There is also a beverage made of Mungyeong Omija introduced at the Food Expo held in LA. Koreans don't like acidity that much, so we reduced the sour and bitter taste, but Americans were attracted to the storytelling of Omija's five flavors, so we developed the product accordingly. At Starbucks, Omija was used as a handmade sparkling drink “Fizzo” and received positive results.
Q: I think enterprises are as different as jobs. Could you explain about Lucid Kitchen?
A: It's a shame to call it an enterprise, but it started out as a place to teach food and do catering. Now it is expanding into consulting.
For 15 years, I’ve hosted a food lecture in Daechi-dong in southeastern Seoul, which is full of other things as much as enthusiasm for study. I felt sorry for serving only people who came to us, but on day I was offered catering service for those working in enterprises. Since then various VIP catering services have been held for luxury brands, foundations, schools, and hospitals.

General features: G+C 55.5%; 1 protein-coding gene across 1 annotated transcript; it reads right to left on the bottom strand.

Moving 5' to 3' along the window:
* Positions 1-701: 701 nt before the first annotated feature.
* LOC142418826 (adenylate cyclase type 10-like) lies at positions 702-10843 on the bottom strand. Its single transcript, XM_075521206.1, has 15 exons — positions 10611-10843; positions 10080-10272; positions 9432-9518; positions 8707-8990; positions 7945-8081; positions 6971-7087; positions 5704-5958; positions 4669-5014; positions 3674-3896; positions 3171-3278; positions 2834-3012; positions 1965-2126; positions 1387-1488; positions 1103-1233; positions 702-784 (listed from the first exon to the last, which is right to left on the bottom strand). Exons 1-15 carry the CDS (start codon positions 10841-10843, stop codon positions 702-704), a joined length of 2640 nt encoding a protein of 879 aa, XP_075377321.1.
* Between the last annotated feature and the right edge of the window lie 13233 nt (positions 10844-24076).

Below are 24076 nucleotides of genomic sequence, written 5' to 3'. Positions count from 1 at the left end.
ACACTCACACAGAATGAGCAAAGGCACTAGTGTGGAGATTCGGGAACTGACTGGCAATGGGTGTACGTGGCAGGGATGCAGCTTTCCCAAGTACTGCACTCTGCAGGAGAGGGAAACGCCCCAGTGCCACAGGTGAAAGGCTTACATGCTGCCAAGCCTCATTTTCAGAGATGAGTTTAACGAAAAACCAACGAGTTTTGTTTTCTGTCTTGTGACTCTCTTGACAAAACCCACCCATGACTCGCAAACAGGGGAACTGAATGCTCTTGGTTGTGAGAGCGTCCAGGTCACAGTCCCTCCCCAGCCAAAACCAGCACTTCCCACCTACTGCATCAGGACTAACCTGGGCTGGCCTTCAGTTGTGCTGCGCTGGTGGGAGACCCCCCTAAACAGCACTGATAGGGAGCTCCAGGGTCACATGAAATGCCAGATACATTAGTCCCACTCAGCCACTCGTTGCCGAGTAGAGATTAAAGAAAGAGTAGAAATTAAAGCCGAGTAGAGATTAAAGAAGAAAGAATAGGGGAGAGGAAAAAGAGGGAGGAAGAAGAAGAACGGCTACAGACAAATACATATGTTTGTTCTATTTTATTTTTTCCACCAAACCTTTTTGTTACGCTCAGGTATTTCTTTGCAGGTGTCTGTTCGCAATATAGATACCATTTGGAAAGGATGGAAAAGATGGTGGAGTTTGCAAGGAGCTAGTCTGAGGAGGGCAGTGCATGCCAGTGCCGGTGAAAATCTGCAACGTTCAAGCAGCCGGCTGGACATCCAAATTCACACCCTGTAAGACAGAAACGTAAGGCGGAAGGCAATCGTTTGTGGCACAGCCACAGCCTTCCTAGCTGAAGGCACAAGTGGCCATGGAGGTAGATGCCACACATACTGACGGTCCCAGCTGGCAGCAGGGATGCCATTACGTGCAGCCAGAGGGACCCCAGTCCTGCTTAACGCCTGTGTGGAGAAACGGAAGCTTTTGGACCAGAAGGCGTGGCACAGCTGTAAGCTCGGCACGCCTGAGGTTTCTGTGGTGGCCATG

While catering was financially helpful, it was stressful because it was time-consuming and subjective, so it was hard for my taste to match that of customers. Then, the Korea Agricultural Technology Center offered me a cooking consulting lecture and product development, so I expanded my activity to consulting and product development, and now I am engaged in overseas sales of products.
Now we are in the course of developing concentrated stick products that use Dong Chung Ha Cho (cordyceps) and red ginseng, which are good for improving immunity, various salts (reishi mushroom salt and unripe apple salt), and kimchi juice.
Q: You launched Kang Jeeyoung Kimchi in the U.S. market that got approval of the U.S. FDA. What is the distinctive difference between Kang Jeeyoung Kimchi and typical kimchi?
A: Most kimchi try to find a market after they are produced. However, Kang Jeeyoung Kimchi was produced at the request of an American buyer. Kang Jeeyoung, a salted seafood sommelier who studied “geot-gal,” Korean fermented fish, for a long time and won the presidential award at an international cooking contest last year, was asked to make kimchi and export it to the U.S.